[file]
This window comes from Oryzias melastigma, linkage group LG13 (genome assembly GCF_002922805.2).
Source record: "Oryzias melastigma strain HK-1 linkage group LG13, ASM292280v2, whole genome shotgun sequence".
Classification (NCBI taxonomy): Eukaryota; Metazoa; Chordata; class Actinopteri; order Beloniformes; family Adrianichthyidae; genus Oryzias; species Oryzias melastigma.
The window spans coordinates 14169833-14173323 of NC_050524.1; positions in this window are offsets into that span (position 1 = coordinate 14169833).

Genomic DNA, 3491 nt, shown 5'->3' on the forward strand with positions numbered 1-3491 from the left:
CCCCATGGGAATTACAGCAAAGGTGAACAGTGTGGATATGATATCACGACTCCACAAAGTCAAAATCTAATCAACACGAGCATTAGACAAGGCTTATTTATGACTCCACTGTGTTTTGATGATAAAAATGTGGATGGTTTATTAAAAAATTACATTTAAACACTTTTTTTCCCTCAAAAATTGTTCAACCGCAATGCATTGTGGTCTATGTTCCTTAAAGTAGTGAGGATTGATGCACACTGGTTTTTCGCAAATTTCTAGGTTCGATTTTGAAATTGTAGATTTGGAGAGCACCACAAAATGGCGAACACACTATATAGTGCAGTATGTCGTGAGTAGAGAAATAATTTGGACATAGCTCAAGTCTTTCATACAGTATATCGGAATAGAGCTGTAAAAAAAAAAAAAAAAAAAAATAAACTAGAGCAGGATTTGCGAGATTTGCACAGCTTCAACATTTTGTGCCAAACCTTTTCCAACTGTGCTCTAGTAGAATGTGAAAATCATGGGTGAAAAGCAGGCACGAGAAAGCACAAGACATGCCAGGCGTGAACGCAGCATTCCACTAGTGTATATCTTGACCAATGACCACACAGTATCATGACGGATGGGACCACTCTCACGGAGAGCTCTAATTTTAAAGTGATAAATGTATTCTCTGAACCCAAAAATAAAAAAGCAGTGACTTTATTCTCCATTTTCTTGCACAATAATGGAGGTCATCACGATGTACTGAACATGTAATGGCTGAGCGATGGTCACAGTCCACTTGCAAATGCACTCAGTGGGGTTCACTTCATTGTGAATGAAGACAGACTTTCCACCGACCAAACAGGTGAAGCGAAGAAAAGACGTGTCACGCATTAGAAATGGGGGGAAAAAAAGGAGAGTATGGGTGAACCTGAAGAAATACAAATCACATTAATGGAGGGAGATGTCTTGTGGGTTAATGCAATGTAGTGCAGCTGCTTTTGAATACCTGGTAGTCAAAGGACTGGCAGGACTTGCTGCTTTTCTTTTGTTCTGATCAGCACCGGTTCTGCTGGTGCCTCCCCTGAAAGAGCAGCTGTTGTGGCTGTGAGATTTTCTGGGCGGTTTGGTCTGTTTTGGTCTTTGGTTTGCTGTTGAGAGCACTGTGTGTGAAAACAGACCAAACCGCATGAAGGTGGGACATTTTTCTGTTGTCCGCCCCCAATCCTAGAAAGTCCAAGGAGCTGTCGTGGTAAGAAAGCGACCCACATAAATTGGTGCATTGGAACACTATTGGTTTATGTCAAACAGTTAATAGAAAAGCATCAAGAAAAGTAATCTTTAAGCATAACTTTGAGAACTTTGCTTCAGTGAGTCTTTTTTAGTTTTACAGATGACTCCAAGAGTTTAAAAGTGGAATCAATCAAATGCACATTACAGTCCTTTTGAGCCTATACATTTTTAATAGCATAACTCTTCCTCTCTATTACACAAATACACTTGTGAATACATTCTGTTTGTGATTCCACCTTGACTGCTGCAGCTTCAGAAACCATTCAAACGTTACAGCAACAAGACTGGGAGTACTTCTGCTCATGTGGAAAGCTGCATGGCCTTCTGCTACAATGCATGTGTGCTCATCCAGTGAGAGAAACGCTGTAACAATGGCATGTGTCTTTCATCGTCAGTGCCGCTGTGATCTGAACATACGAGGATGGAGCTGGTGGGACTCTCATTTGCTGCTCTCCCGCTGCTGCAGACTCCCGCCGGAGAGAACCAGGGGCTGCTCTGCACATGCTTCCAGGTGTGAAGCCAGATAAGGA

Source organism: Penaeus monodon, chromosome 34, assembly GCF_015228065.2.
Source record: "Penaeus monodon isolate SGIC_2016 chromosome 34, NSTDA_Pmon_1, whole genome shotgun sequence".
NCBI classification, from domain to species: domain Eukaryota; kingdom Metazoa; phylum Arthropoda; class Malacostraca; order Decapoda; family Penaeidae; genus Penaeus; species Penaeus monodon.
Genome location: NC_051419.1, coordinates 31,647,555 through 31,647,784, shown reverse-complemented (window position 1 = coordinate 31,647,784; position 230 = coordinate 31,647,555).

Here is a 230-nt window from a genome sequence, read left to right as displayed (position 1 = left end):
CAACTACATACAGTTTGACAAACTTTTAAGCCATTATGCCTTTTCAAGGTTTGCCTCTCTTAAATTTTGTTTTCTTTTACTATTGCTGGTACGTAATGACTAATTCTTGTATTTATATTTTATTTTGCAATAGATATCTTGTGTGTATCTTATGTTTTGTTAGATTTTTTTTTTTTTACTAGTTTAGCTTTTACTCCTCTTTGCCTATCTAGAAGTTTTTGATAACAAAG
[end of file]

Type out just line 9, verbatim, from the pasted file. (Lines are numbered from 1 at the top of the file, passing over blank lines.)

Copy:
NCBI classification, from domain to species: domain Eukaryota; kingdom Metazoa; phylum Arthropoda; class Malacostraca; order Decapoda; family Penaeidae; genus Penaeus; species Penaeus monodon.